6. Pete

    Thanks a bunch, Stephen! The fridge is definitely secured to the galley cabinet. If you look at the photo of the galley/cabinet wooden frame, you notice the bottom has two wood supports that go across the bottom. I positioned them in a way that the feet of the fridge fit into this boxed area preventing it from sliding in or out of the cabinet. On the top, I removed the screws at the door hinge brackets. Then I used L brackets (found in the tie plate/ wood framing section of Lowes/ Home Depot) to secure the shelf above the fridge and ran the screws all the way through into the door hinge bracket holes. It was a little tricky lining it all up, but it worked out well. I don’t have many pics that explain what I’m talking about, but I might have some that show it a little better. Email me if you’d like them. 🙂

  7. Seth

    Hi Pete! In your experience, what as the amp draw been for the TF130? I want to make sure I fuse it correctly. Seeing some reporting a max of 6 amps, normal/standard operating at 1-2 amps, but others saying it needs to be fused at 15! Any help with your experience and use of it for a while now would be super helpful!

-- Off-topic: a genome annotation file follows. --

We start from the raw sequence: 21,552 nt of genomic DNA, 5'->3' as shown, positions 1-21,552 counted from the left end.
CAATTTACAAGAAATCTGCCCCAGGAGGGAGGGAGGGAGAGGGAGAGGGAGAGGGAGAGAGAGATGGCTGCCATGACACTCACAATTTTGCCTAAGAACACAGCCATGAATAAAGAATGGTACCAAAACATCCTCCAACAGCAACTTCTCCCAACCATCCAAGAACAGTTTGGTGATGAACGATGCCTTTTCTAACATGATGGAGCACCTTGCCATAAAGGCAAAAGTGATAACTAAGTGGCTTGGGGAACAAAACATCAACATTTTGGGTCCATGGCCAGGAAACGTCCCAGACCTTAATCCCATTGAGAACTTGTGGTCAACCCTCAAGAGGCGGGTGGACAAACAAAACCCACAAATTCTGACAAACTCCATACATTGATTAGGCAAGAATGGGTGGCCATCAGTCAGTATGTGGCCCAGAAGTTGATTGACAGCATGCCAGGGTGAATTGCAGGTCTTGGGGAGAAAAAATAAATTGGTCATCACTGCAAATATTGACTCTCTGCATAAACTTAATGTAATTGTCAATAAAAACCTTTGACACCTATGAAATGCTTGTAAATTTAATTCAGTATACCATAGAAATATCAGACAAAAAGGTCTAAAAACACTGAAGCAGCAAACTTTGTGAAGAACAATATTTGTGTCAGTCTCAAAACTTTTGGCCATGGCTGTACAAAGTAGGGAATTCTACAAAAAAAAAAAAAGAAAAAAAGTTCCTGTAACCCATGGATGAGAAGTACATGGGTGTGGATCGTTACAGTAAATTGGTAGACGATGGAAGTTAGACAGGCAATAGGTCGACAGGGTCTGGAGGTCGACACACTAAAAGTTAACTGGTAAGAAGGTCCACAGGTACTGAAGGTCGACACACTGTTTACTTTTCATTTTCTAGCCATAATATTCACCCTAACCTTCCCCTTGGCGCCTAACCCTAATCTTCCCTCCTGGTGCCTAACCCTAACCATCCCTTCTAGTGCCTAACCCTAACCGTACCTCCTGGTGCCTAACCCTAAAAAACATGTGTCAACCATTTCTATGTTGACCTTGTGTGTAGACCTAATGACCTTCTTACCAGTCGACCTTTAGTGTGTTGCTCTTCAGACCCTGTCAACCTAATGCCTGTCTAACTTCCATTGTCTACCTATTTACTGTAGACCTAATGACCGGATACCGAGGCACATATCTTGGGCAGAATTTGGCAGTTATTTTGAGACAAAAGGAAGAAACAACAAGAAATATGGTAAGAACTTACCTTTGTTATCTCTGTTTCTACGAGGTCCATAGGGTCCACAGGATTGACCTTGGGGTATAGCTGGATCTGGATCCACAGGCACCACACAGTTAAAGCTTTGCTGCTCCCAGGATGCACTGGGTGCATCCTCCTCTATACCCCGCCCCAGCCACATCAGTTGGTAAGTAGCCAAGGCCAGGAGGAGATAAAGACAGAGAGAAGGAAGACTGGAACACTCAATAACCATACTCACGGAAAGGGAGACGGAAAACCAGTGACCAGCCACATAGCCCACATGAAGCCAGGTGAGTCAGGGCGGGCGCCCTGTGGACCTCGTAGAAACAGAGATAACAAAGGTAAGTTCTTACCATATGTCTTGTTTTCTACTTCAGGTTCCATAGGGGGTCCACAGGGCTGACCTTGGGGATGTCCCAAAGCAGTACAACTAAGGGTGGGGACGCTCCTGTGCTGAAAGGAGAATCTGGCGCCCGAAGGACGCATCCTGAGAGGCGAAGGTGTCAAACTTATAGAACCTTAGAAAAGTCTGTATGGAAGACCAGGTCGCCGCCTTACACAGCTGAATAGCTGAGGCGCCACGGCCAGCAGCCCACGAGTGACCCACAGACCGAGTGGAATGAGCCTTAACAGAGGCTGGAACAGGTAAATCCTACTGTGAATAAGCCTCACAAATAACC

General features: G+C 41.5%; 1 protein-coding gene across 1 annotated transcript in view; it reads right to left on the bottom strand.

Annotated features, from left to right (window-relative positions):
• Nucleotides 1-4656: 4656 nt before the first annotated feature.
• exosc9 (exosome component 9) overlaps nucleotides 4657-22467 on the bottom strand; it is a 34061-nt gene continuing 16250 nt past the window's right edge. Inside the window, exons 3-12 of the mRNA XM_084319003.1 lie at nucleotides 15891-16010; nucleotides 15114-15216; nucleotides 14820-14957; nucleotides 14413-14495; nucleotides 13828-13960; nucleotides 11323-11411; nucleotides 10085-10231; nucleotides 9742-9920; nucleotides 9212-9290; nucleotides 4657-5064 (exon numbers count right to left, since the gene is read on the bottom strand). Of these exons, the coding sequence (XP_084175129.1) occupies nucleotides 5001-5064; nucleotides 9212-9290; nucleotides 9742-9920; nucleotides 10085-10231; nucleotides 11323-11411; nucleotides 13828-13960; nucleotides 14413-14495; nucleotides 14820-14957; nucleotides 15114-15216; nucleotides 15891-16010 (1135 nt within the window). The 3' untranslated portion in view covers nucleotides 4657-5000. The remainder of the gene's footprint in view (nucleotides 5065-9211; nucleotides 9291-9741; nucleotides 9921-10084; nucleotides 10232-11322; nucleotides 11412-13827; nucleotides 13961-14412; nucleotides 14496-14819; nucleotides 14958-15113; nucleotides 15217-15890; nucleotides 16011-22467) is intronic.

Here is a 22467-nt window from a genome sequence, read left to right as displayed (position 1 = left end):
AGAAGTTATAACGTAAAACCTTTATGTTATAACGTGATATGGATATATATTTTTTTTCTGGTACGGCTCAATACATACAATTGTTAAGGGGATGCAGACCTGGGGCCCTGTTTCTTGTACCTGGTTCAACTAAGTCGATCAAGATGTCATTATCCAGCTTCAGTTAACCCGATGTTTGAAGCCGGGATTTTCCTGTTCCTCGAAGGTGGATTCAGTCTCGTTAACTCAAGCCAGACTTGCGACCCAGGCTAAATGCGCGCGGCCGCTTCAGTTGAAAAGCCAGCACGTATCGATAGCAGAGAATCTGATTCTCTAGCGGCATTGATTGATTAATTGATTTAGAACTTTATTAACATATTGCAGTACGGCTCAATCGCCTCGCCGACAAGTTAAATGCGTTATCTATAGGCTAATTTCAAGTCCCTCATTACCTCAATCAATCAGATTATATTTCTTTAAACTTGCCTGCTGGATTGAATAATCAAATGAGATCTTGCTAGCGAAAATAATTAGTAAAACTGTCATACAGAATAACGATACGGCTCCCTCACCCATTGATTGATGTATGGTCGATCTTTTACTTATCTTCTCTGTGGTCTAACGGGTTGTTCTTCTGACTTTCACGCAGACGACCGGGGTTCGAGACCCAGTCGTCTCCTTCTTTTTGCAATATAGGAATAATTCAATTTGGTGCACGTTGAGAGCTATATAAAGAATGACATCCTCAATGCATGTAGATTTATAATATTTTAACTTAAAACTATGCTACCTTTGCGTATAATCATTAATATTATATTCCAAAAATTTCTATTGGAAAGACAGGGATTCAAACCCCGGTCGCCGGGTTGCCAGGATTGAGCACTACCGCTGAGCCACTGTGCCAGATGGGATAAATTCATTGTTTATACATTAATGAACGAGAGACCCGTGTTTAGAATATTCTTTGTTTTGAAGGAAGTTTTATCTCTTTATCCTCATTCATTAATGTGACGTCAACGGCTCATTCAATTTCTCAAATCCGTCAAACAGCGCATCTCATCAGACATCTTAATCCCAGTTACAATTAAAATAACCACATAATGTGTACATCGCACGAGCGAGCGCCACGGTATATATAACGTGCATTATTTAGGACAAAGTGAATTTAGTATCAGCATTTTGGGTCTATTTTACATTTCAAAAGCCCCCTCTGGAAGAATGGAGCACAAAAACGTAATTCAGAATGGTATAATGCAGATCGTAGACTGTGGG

8. Pete

    Hi Seth. Yeah, you have the correct info. I have never seen more than 5-6 amps but it is usually running about 3.5 amps. My circuit is fused at 15 amps.

  9. Robyn

    Hi Pete! You installed the same dual T-vent driver’s side window I am considering for my van. My build will also have a countertop height cabinet. Do you find that having that cabinet there restricts airflow through the van and to your fan? If you did it all over again would you use the same window or go for a smaller universal window? Thanks!

  10. Pete

    Hi Robyn. I imagine having the counter height that high does restrict airflow to some point, but I haven’t noticed any issue. We still get plenty of ventilation and wouldn’t change a thing.

  11. Robyn

    Thanks for the reply! I was debating a smaller universal window but the full window looks so much better on the exterior!

    Great build log btw.

  12. Travis Wilson

    Hey Pete,
    What materials did you use for the drawers and faces?

  13. Pete

    Hey Travis. The drawer boxes are poplar and the faces are MDF. The bottom of the drawers is 1/4″ ply.